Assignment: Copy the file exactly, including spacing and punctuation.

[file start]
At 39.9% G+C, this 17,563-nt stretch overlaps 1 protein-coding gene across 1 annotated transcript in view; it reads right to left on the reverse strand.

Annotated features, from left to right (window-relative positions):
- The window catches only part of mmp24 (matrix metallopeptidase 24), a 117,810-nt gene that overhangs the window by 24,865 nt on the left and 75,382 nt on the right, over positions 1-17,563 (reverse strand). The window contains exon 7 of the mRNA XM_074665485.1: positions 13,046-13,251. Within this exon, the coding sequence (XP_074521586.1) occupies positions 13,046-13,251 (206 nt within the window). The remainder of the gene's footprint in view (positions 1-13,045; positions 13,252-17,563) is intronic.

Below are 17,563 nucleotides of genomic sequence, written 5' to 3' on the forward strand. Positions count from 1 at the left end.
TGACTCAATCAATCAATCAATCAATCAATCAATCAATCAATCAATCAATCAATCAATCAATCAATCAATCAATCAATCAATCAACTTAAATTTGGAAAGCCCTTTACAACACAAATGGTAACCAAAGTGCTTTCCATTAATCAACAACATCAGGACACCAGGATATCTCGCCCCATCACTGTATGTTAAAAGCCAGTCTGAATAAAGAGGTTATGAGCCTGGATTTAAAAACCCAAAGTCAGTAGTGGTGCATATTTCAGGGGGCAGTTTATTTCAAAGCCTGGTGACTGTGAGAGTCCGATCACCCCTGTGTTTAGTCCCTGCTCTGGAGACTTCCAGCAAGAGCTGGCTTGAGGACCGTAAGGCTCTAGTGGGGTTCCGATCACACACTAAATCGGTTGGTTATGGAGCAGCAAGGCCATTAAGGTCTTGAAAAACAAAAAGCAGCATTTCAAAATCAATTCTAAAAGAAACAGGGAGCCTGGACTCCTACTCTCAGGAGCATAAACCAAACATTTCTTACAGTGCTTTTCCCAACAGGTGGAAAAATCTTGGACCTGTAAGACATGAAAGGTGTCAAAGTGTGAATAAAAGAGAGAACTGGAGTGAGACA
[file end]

At 39.9% G+C, this 17,563-nt stretch overlaps 1 protein-coding gene across 1 annotated transcript in view; it reads right to left on the reverse strand.

Annotated features, from left to right (window-relative positions):
- The window catches only part of mmp24 (matrix metallopeptidase 24), a 117,810-nt gene that overhangs the window by 24,865 nt on the left and 75,382 nt on the right, over positions 1-17,563 (reverse strand). The window contains exon 7 of the mRNA XM_074665485.1: positions 13,046-13,251. Within this exon, the coding sequence (XP_074521586.1) occupies positions 13,046-13,251 (206 nt within the window). The remainder of the gene's footprint in view (positions 1-13,045; positions 13,252-17,563) is intronic.

Below are 17,563 nucleotides of genomic sequence, written 5' to 3' on the forward strand. Positions count from 1 at the left end.
TGACTCAATCAATCAATCAATCAATCAATCAATCAATCAATCAATCAATCAATCAATCAATCAATCAATCAATCAATCAATCAACTTAAATTTGGAAAGCCCTTTACAACACAAATGGTAACCAAAGTGCTTTCCATTAATCAACAACATCAGGACACCAGGATATCTCGCCCCATCACTGTATGTTAAAAGCCAGTCTGAATAAAGAGGTTATGAGCCTGGATTTAAAAACCCAAAGTCAGTAGTGGTGCATATTTCAGGGGGCAGTTTATTTCAAAGCCTGGTGACTGTGAGAGTCCGATCACCCCTGTGTTTAGTCCCTGCTCTGGAGACTTCCAGCAAGAGCTGGCTTGAGGACCGTAAGGCTCTAGTGGGGTTCCGATCACACACTAAATCGGTTGGTTATGGAGCAGCAAGGCCATTAAGGTCTTGAAAAACAAAAAGCAGCATTTCAAAATCAATTCTAAAAGAAACAGGGAGCCTGGACTCCTACTCTCAGGAGCATAAACCAAACATTTCTTACAGTGCTTTTCCCAACAGGTGGAAAAATCTTGGACCTGTAAGACATGAAAGGTGTCAAAGTGTGAATAAAAGAGAGAACTGGAGTGAGACA